A Performance for One
photo: Untitled Theater Company #61
A Performance for One is a ten-minute performance - a sort of performance - from Untitled Theater Company #61, conceived by Edward Einhorn and Yvonne Roen, and written and directed by Mr. Einhorn. It’s an intriguing example of New York's creative avant-garde sensibility. It’s designed for an audience of, well, one. He sits in a small space with the performer - in my case Ms. Roen - who speaks to him for nearly ten minutes about her memory of her father’s hands. It’s not actually her memory, she points out, but the memory of the writer, Edward Einhorn. But “The writer,” she tells her audience, “has abandoned us.”
There’s a lovely passage about this memory becoming our memory. Some of the monologue is a discussion of the role of the audience, the audience as performer, experiencing the actress’ experience of the performance, as she experiences his.
The audience member, who is sitting nearly knee-to-knee across from the actress, is invited to look at her eyes, or her face, or her hands. He is invited to speak. I spoke only once during her monologue, and I also spoke at Ms. Roen's second invitation, after she had finished the monologue. She has a wonderful, living connection with her audience. She does not create a specific relationship with him - say, mother/son or daughter/father - other than the performer/audience relationship.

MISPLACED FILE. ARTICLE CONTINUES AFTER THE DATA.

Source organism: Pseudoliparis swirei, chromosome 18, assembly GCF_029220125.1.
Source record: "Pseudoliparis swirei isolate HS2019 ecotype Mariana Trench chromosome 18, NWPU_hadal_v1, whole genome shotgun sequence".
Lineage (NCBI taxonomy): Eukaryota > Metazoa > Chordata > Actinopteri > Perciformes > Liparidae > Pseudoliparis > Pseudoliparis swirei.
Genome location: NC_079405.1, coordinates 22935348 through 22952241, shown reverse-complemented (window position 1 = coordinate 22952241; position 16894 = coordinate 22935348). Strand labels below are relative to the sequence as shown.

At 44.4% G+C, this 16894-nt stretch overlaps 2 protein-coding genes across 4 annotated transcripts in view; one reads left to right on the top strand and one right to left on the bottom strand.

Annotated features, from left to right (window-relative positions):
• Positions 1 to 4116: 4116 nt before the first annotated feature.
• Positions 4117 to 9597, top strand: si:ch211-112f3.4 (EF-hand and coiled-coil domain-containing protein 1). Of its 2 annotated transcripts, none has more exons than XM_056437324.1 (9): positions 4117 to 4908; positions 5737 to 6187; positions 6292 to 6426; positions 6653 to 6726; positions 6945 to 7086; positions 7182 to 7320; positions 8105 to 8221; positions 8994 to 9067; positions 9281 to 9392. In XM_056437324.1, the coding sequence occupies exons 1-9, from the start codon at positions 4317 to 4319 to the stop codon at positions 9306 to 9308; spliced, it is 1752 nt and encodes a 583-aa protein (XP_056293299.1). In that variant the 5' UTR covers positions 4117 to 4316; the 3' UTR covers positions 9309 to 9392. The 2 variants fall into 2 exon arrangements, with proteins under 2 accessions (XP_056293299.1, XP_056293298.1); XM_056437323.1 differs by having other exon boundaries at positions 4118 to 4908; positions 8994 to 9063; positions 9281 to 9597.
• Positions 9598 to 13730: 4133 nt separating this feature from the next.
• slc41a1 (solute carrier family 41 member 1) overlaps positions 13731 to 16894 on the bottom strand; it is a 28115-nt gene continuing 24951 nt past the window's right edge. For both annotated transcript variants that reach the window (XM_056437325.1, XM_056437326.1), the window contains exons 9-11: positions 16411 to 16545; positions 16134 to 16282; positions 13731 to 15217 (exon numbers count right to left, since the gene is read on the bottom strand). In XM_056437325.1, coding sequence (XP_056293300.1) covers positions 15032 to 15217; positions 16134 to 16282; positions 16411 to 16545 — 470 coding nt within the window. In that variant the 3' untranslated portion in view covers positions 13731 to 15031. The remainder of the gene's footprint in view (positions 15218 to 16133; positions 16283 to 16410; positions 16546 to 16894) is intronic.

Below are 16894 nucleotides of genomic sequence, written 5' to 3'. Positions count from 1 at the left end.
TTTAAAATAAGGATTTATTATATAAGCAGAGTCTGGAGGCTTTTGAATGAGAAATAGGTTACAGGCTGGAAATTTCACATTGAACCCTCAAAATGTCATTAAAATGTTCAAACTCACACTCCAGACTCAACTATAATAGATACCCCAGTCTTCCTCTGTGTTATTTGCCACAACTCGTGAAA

I asked Edward Einhorn how he came to write the piece. This is what he said:
“I’ve had some experiences just being the only person in the audience and it made me really think about what the responsibility of an audience member is. I became hyperaware of yourself when I was the only person there. I felt like I had to be fully engaged and fully responsive every moment just to give the actors something to bounce off of. It made me think about how that’s always true - I just didn’t think about it because other people can share the responsibility with me. The whole idea of the audience member being the other actor in the space really came home to me with that. I wanted to have a piece that examined that.”
A Performance for One is intriguing for the theater practitioner, less so for the civilian, who must be seduced into accepting a daring conceit like this. It’s too academic - too much precious time is spent discussing the concept. What’s more, I spoke once during the actress’ monologue, but my comment was ignored. It’s surprising that Ms. Roen passed up the opportunity to create a bespoke, improvised event with me.
For all the show’s marvelous creativity, ten minutes isn’t enough for us to identify our response to the event. What will Mr. Einhorn and Ms. Roen make of A Performance for One when they develop it? I’m keen to know.